CHARLOTTE – Gerald McCoy saw the hoard of media members making their way to his locker and took a deep breath.
The defensive lineman knew what was coming with Thursday Night Football against his former team on the horizon.
Safety Tre Boston starting egging him on as the first questions came. Then McCoy rolled his eyes and tried to temper the "revenge week" talk.
"Oh my gosh. My family, my friends, you guys, everybody is making this game a big deal and I'm not," McCoy insisted. "Everybody thinks I'm going to make it a big deal and I'm not going to."
But there has to be at least a little added excitement for this game against Tampa Bay, no?
"I'm not going to lie and say I'm not excited," said McCoy, who wishes the Panthers were playing at Raymond James Stadium this year so he could hear the boos (Carolina's road game against Tampa Bay is in London). "But I'm not sitting at home like, 'Oh my gosh if I don't play well this game…' What about the other 14? It's a long season. It's just one game. Everybody just chill.
"(My teammates) are like, 'Oh, we know you gonna be on 10 for this game.' I'm going to play the game and have fun like I always do. I'm not going to do any fighting or any of that stuff. I'm not into that. I just play ball and move on. All the chitchat during the game won't be going on. I ain't with all that."
McCoy said his dad, who has been to all but six of Gerald's games throughout his NFL career, has been a good sounding board this week.
"Play football, son. Don't worry about what everybody else is saying," McCoy said. "Stuff like, 'Oh, he's going to destroy the Bucs because they cut him!' Who cares? So what? It's one game. I could play well this week and then play horrible next week, and then it's like, 'Well, did he only play because he played his old team?' No, they brought me here to play well every week, you know?
"I've been on teams with the Bucs where teammates there played their former team and the night before they are losing their minds, day of the game they're losing their minds. It's like, 'Bro, relax. Just go play the game.' A lot of them don't play well because they are so overhyped."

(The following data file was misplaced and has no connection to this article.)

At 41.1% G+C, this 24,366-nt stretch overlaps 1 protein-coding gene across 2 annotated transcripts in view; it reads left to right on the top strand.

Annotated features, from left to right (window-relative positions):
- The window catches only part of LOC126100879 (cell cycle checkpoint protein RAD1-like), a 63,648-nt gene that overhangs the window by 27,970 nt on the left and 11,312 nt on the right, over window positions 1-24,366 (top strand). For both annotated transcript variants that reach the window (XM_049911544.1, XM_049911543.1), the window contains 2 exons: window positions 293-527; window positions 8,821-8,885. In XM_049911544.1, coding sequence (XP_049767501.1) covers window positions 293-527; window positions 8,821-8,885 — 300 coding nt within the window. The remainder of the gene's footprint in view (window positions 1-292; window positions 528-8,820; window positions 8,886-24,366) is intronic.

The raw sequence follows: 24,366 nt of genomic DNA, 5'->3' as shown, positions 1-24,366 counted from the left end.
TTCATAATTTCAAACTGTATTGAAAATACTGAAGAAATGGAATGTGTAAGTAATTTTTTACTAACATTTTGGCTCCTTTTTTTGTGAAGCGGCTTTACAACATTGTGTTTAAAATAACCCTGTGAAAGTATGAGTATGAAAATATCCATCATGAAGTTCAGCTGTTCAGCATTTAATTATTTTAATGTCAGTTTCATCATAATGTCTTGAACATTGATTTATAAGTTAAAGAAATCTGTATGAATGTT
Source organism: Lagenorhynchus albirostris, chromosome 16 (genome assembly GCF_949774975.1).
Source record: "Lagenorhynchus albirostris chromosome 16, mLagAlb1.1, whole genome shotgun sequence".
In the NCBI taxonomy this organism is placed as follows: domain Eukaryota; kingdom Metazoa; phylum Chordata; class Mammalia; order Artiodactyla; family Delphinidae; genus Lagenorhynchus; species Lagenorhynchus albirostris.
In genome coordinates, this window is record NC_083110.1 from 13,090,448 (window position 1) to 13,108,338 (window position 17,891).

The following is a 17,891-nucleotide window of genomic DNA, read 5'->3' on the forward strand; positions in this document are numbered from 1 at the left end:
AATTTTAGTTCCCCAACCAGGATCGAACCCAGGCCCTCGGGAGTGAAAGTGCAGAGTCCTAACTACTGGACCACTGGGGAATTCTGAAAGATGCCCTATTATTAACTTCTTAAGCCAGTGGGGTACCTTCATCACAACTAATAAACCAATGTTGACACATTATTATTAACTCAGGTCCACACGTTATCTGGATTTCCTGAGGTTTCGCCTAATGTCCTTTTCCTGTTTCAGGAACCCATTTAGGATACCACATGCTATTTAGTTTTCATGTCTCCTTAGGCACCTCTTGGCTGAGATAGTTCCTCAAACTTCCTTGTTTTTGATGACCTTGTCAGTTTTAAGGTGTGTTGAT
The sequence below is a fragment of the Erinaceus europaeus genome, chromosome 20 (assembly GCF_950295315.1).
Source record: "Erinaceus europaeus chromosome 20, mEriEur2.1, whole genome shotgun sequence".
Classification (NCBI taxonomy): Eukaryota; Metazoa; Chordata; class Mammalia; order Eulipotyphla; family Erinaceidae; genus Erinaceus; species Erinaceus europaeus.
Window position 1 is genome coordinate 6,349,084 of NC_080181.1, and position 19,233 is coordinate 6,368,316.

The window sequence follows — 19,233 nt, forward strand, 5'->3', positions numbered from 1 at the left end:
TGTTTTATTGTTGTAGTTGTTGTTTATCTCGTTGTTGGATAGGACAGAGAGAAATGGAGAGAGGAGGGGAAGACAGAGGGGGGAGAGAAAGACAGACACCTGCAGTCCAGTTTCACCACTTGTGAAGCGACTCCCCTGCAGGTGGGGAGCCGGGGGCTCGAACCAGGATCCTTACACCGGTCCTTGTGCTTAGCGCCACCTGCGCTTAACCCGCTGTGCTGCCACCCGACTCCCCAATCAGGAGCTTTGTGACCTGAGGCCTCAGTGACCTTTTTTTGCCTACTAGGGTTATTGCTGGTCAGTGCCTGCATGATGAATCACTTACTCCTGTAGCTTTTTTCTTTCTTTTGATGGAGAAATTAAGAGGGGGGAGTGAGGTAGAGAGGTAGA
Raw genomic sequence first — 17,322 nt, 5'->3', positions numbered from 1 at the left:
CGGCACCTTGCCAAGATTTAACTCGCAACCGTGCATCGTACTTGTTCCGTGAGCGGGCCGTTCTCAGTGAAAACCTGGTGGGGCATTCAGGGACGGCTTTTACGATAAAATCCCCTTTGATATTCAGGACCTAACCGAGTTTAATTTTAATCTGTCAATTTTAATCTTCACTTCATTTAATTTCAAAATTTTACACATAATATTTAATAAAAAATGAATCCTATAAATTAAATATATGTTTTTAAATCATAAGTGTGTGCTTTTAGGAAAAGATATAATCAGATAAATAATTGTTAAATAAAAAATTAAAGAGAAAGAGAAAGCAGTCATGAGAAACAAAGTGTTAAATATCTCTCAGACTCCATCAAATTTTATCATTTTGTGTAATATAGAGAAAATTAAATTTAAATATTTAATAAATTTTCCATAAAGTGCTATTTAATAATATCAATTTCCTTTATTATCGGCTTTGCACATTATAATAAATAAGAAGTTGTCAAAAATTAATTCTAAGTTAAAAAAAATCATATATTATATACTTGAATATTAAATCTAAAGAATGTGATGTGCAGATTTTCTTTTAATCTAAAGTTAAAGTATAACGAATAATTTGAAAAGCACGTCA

Got to give McCoy credit, he's doing a pretty good job selling this whole "not a big deal" approach to the game.
But is everybody buying it?
"I think Gerald is going to turn up, and he should," defensive end Mario Addison said.
"It's a lot more personal," said cornerback Javien Elliott, also a former Buc. "He was there, what, nine years? I think all that is just going to make him play even better."
"I don't think it's a big deal," Boston said in an extremely sarcastic tone. "I think it's another game for him. I don't think he knows who we're playing."
If we're being honest, this isn't just another run-of-the-mill example of a guy facing his former team.
Before the Bucs released McCoy, a team captain and face of the franchise, new head coach Bruce Arians said he's "not as disruptive" as he used to be. McCoy wasn't exactly thrilled with that assessment.
Then Tampa Bay replaced him with free agent Ndamukong Suh, who quickly took McCoy's jersey number, 93.
"At first, it bothered me, I can admit that," McCoy said.
When McCoy made those feelings public earlier this summer, Buccaneers legend Warren Sapp fired back, essentially saying McCoy didn't have a right to be upset after failing to take the Bucs to the playoffs during his nine seasons with the club.
When asked about his legacy in the Bucs organization, McCoy said this: "I don't know, ask Warren Sapp."
"I considered him my family," McCoy said of Sapp. "He was my mentor at first and then he became my family."
So yeah, there's some stuff.
But McCoy is focused on the task at hand. He made that clear. He's sharing everything he knows about quarterback Jameis Winston and the Buccaneers' offensive line to help his new team gain an edge.
"I don't want to go 0-2, I know that," McCoy said. "Done that too many times in my career."